I tried this once before, many years ago, and the result was a less than satisfactory croissant flavored pastry with the texture of a dinner roll… As a recent graduate of the Institute of Culinary Education’s pastry course I felt newly empowered to try again. And the results this time were much better. Actually it was pretty easy…
Croissant dough is made by repeatedly chilling, rolling, buttering and folding the dough, you land up with many thin layers of dough and butter (I calculated 82!) . When you bake the pastries the butter melts into the dough leaving little pockets of space where the air expands, this creates all those layers of flaky goodness.
I used this recipe from Epicurious — the recipe comes in two parts, the first for the dough which can be used for other pastries as well, like pain au chocolate, the second part details the final steps in making the crescent shaped confections and baking them. The recipe is very detailed so all I’ll add is the following few thoughts:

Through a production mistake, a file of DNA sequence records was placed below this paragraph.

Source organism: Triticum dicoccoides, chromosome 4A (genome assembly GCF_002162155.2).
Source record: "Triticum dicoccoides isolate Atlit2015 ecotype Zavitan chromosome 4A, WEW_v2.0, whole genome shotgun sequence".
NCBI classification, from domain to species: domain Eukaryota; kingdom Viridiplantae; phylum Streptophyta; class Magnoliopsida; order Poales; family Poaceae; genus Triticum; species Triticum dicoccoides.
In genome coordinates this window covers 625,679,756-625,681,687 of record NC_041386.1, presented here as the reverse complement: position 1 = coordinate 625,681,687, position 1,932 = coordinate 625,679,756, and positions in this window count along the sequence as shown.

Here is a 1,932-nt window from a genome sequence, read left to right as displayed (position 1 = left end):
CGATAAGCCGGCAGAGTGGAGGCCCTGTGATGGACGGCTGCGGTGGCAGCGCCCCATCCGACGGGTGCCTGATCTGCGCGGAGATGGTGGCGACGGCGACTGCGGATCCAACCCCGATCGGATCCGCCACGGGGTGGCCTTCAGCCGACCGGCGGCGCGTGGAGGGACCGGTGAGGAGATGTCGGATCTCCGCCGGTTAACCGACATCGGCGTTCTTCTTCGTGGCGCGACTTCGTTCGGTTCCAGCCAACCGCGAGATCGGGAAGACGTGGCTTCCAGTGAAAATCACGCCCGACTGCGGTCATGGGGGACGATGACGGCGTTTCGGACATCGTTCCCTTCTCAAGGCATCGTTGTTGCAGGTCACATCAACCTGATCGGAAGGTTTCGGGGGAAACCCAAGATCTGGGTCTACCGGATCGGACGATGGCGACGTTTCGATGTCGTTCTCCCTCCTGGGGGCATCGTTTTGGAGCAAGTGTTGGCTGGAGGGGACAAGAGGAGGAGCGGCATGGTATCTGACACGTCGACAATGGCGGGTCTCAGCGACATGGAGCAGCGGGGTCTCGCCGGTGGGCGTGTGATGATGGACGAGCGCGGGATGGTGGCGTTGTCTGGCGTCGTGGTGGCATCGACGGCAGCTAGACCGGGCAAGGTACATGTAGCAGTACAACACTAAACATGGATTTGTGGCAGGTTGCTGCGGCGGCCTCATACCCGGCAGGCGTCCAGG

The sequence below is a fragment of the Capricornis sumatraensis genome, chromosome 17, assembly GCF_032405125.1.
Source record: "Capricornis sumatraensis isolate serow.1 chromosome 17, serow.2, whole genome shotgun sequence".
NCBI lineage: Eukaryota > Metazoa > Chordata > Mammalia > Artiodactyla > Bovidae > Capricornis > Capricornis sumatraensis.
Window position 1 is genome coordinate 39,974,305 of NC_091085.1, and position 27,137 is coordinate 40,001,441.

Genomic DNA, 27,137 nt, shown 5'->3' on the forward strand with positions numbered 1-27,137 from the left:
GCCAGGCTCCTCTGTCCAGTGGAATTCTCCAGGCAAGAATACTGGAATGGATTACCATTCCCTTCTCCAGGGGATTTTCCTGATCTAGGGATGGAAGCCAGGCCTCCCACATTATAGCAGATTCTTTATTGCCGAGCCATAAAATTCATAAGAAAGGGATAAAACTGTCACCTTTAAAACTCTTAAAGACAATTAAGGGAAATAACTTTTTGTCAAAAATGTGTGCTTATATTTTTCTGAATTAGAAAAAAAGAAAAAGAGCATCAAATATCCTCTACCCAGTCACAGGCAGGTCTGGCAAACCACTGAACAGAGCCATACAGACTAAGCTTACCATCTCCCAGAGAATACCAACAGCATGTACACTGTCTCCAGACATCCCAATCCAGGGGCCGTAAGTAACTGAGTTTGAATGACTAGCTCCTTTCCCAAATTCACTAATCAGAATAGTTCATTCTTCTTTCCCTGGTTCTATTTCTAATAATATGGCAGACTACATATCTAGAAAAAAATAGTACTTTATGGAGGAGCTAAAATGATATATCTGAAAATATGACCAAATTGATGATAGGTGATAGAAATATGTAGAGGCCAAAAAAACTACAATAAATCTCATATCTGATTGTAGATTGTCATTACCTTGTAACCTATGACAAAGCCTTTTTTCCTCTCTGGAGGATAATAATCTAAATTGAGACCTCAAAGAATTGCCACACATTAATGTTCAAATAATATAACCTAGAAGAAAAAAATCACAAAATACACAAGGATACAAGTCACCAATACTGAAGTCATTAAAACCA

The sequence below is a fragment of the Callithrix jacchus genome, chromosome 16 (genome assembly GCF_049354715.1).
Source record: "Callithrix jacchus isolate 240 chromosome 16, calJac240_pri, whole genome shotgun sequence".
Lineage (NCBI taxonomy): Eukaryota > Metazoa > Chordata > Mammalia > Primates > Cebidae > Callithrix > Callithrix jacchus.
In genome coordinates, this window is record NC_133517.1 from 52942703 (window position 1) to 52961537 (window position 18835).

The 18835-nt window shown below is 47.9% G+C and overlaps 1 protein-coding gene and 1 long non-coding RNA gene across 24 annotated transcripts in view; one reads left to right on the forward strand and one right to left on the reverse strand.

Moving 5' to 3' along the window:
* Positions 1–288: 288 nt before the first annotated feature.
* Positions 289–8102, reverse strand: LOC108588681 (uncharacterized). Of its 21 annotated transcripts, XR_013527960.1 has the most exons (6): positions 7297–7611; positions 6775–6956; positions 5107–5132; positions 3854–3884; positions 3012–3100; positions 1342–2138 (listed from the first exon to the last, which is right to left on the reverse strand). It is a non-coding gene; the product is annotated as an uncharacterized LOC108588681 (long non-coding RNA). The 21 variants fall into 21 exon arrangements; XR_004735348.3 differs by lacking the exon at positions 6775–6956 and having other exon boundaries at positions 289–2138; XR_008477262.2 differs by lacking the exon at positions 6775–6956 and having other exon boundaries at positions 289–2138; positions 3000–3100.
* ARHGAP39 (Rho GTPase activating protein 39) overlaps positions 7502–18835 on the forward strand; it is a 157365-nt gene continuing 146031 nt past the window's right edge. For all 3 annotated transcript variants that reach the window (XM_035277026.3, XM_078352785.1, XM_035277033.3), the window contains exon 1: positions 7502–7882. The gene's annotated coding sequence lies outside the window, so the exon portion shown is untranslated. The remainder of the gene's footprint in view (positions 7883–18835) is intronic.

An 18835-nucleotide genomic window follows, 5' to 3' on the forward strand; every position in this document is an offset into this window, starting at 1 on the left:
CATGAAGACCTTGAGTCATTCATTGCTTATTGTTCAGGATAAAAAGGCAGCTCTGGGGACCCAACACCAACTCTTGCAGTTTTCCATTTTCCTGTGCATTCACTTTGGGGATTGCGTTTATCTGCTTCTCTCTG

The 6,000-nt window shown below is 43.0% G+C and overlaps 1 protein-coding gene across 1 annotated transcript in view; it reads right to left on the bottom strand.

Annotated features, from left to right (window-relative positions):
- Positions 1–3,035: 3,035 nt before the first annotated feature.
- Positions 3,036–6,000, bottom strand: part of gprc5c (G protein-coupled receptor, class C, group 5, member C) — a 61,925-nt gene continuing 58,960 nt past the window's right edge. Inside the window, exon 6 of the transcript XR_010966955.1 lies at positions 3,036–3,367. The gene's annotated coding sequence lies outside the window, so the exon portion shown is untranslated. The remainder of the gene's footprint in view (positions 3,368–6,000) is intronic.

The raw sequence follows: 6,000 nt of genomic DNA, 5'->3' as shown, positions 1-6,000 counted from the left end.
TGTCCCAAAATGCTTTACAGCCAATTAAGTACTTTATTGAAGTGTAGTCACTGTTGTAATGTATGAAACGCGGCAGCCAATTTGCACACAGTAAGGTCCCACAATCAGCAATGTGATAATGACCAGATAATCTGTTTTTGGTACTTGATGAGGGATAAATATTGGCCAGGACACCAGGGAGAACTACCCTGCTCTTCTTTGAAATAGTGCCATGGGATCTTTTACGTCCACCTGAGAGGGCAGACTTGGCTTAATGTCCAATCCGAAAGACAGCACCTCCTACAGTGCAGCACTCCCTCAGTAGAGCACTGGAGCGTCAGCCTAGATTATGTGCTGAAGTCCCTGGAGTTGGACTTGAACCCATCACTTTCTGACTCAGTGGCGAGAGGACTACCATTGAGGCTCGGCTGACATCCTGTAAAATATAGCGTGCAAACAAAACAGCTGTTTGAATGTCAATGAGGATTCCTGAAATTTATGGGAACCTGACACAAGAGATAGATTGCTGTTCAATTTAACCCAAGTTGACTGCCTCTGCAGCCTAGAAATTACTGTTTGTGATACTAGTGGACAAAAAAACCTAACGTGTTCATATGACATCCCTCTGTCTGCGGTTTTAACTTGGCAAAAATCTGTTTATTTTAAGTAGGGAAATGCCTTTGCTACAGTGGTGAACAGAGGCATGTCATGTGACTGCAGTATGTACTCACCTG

- leave yourself enough time: not so much for the actual work time, but to allow for all the refrigeration that is required between rollings and especially the last 8 hours or so in the fridge before shaping the croissants.
- use good ingredients (organic!) and for extra rich pastries take note: professional bakers use butter with a high butter fat content — this “european style” butter contains at least 85% butter fat instead of the 80% required in typical U.S. butter
- make sure the dough smells yeasty and is rising well otherwise you’ll be wasting your time.
- keep your board and rolling pin well floured — sprinkle the flour from up high with a quick flick of your fingers so you don’t get clumps of flour on the pastry
- They freeze well and taste great heated up (I believe they last a month frozen, but I didn’t keep mine around long enough to check on that!)
Finally: be prepared with some good coffee and a good book so you can enjoy one a few minutes out of the oven!